Colson: As a nation, we could plead the 25th |

Colson: As a nation, we could plead the 25th

John Colson
Hit & Run

As of Monday, Feb. 20, 2017, nominal Republican Donald Trump had finished up his first month at president, and what a month it was.

Between the gaffes of his aides, the unmitigated Democratic resistance to his Cabinet picks (not to mention constant demonstrations and protests among his detractors around the country), and the ongoing turmoil over exactly what his connections have been and are to the despotic Russian President Vladimir Putin, it hasn’t been very pretty to watch or, I suspect, endure from within.

But the plain fact of the matter is that we have a president who did not win the popular vote presiding over an administration that does not have the kind of majority support an administration needs to succeed in our system of government, and whose sanity and competence are now being openly questioned in a broad range of communications media.

A recent poll by the Public Policy Polling group found that 46 percent of U.S. voters favor impeaching Trump, and that the same number oppose the idea.

One Trump detractor, New York Times columnist Nicholas Kristof, recently suggested that one way by which we can rid ourselves of President Trump without either impeaching him (a lengthy process with highly dubious prospects in a government controlled by Republicans) or holding a new election (as I somewhat facetiously proposed in a recent column).

That potential method of de-Trumpification, Kristof wrote last weekend, is the use of Section 4 of the 25th Amendment to the U.S. Constitution, our beleaguered national founding document.

The amendment, in its entirety, was proposed in 1965 and ratified by the states within a couple of years, and cleared up some rather vague language in the original Constitution about succession questions involving both the president and the vice president. It included provisions for shoving the president out of office if he or she is found to be incapable of executing the duties of the office, though the precise definition of “incapacity” remains murky.

For those curious about details, I’ve learned that Nebraska was the first state to ratify the amendment July 12, 1965, six days after it was passed by both houses of Congress.

The amendment became law Feb. 10, 1967, after Nevada became the 38th state to ratify (Colorado was number 18 on Feb. 3, 1966). Curiously, only 47 states formally ratified Amendment 25 — Georgia, North Dakota and South Carolina never did, and the District of Columbia wasn’t invited to the ratification party.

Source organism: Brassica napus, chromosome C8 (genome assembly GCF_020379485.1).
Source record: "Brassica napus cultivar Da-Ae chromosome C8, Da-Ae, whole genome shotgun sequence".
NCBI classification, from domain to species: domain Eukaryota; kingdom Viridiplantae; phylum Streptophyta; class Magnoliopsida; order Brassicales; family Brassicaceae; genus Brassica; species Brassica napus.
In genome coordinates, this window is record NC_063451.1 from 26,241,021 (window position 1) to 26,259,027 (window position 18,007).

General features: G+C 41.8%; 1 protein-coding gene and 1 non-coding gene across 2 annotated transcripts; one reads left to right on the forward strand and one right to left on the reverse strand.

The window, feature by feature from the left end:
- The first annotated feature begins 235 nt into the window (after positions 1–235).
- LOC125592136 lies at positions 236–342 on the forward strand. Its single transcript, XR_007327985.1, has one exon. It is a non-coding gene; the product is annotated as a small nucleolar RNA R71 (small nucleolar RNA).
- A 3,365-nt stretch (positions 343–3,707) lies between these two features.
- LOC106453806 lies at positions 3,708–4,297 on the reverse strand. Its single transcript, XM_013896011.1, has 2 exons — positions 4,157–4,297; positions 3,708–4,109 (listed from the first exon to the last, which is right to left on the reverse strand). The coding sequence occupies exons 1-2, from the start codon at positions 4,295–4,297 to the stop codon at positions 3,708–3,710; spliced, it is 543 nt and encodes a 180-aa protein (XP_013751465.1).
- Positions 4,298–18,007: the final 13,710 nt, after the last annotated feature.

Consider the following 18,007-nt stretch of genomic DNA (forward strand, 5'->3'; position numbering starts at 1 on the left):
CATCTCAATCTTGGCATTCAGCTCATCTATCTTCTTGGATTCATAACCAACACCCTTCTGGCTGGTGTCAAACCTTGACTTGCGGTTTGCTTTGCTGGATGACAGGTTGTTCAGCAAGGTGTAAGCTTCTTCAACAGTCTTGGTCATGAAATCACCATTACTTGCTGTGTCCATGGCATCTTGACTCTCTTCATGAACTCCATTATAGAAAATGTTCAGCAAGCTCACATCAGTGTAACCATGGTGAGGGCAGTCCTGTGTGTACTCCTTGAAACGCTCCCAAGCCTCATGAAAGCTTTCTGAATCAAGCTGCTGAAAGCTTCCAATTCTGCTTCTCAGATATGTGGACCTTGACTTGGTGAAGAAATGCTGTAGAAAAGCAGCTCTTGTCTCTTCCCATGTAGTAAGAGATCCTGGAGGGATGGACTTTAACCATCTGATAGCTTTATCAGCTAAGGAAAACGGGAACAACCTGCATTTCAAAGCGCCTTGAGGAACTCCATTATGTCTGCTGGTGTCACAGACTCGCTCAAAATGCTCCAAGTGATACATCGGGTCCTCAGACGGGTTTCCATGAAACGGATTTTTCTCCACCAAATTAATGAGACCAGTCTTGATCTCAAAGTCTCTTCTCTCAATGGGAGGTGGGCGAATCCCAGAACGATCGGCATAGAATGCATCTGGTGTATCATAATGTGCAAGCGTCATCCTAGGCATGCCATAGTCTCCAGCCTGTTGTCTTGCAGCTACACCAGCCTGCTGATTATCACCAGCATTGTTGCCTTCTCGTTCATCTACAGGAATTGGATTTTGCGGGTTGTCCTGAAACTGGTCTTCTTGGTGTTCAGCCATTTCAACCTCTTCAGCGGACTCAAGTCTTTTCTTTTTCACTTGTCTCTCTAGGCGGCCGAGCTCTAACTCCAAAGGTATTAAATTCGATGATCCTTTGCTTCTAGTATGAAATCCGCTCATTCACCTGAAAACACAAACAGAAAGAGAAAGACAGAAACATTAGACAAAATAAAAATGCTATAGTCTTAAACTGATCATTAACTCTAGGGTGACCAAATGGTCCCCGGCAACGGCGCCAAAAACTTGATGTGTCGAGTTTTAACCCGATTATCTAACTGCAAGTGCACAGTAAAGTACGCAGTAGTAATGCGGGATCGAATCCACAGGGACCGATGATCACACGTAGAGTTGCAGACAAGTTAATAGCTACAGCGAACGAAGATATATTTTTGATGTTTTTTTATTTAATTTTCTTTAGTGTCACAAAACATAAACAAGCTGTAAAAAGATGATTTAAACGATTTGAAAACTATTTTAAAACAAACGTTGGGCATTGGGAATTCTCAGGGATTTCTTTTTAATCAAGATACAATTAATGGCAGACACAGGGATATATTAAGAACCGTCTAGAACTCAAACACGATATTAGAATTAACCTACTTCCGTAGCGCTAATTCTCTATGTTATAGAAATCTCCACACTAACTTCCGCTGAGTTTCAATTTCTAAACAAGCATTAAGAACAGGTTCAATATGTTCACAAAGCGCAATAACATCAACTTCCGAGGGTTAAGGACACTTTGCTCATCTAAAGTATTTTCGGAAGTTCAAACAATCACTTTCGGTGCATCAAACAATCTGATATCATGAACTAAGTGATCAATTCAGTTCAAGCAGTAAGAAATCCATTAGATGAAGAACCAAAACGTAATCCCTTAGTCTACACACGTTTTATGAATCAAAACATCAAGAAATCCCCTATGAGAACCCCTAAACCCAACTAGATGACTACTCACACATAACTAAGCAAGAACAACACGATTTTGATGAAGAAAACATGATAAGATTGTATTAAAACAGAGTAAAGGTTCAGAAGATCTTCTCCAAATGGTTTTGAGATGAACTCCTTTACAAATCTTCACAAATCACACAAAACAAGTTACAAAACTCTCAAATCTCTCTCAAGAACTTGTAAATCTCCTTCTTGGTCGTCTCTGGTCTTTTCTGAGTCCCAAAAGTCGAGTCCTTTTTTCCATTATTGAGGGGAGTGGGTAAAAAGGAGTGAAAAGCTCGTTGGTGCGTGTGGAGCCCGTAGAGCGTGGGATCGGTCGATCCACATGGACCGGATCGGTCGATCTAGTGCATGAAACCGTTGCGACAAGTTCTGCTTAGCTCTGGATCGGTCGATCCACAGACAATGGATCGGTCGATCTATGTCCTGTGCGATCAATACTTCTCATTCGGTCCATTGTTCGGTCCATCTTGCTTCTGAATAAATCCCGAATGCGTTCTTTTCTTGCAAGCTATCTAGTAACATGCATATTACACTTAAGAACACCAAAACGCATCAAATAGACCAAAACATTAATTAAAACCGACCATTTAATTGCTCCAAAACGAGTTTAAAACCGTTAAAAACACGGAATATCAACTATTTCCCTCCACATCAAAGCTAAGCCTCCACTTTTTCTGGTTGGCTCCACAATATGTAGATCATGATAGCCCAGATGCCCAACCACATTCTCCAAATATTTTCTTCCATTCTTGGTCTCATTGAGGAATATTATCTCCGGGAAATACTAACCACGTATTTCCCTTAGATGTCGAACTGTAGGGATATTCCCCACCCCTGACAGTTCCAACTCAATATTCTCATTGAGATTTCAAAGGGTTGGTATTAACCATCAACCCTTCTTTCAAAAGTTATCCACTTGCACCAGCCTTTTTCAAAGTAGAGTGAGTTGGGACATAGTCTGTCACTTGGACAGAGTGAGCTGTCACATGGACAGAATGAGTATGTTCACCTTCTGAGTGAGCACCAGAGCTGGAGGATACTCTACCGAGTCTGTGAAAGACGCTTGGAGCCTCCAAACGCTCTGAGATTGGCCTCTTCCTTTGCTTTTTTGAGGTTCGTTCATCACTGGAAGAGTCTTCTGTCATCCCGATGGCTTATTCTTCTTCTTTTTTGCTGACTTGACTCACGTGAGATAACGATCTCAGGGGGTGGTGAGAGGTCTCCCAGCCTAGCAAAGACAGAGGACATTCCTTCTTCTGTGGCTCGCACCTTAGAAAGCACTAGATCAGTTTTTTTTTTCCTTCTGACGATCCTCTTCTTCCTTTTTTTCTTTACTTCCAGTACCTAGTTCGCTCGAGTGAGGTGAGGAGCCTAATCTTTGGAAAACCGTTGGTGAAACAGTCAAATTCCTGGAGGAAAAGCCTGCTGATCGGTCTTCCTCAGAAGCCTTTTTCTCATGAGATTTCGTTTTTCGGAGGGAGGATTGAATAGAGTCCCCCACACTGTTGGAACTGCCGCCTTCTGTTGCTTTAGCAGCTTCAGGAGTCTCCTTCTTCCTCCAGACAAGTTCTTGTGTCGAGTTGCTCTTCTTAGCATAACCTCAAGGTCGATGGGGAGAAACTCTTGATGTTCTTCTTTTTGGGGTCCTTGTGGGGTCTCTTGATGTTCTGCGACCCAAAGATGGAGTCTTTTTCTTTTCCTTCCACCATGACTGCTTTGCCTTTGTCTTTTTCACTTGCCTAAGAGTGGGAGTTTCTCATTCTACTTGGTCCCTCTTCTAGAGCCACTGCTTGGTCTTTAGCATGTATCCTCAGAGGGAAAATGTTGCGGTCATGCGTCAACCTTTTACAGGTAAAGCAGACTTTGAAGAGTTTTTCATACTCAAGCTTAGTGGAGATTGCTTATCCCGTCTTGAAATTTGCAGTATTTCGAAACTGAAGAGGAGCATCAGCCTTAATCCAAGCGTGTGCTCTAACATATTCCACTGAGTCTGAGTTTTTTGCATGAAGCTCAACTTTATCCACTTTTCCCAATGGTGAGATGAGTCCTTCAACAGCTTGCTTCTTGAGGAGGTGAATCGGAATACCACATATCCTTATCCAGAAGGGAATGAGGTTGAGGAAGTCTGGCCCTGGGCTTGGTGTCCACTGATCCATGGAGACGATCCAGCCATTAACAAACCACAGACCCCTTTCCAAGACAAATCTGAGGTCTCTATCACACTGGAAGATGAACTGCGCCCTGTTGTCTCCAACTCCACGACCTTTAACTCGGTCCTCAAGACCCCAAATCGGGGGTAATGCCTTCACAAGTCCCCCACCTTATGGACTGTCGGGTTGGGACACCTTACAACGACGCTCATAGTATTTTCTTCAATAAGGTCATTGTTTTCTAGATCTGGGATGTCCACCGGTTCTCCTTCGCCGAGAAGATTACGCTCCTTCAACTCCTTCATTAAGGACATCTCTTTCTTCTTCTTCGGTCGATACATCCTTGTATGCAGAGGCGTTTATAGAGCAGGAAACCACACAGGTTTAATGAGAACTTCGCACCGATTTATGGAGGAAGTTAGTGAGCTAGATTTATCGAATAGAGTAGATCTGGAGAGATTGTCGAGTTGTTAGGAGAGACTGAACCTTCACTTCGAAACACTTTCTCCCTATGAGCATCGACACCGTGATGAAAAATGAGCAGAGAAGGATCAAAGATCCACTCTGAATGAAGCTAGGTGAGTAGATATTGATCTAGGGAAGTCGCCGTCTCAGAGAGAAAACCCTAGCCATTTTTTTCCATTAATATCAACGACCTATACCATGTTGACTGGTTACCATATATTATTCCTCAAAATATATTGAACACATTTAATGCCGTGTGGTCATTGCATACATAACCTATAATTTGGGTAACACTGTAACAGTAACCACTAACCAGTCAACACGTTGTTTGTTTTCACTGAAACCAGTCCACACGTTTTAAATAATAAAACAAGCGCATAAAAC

Ratification took a year and seven months, which might be seen as about an average length of time for such things, at least according to Wikipedia’s list.

By the way, the 25th is not the last of our list of amendments to the founding document.

In 1971, after a ratification period of only about three months, the 26th Amendment prohibited “the denial of the right of U.S. citizens, eighteen years of age or older, to vote on account of age.”

And in 1992, more than 200 years after it was first proposed (in 1789), the states finally ratified the 27th Amendment, which delays laws affecting Congressional salary from taking effect until after the next election. This means members of Congress can’t vote themselves a pay raise and start picking up the checks right away. I wonder why that one took so long.

Given that amending the Constitution takes approval by two-thirds of the members in both houses of Congress and affirmation by three-quarters of the states — something nigh onto impossible in our current political climate — I doubt if we’ll be seeing many more amendments in the immediate future.

But back to the amendment at hand, I found a few more interesting factoids.

For instance, did you know that Dick Cheney was president of these United States on two different occasions, in 2002 and 2007?

It’s true, and it happened when then-President George W. Bush underwent successive colonoscopy examinations. Evidently the prez was not all that confident in the doctors’ abilities, and he twice invoked the 25th to formally transfer the powers of the office to Cheney, if only for a matter of hours.

The only other times the 25th has been invoked were in 1973, for the appointment of Gerald Ford to replace the disgraced Spiro Agnew as veep; and twice in 1974, during the chaotic time of Richard Nixon’s resignation to avoid impeachment over Watergate, first to elevate Ford to the presidency and second to appoint Nelson Rockefeller to take over the vice presidency.

But Section 4, which pertains to removal of a president for reasons of incapacity, has remained dormant.

Until, perhaps, now.

As President Trump zigzags erratically over the political map, ruling by tantrums and tweets, his sanity and competence have generated increasing comment, such as Kristof’s musings, a panel discussion on CNN, and nervous talk in places of assembly all over the land.

Section 4 provides that the vice president and or Congress, in various combinations of power, can declare a sitting president to be incapacitated and unable to do the job, thereby removing said president from office and putting the veep in as “acting president” until or unless the incapacity ends and the president resumes office.

There are many complications and intricacies to all this, of course, and myriad ways it could play out.

And the alt-right — Trump’s power base and the intellectual underpinning of many of his ideas — naturally has concluded that this particular dump-Trump methodology is doomed to failure.

Then there’s Trump himself, who already has shown his massive contempt for the rule of law, and who just might see any effort to invoke the 25th as justification for martial law and for declaring himself president for life.

In any event, it’s all very interesting, don’t you think?

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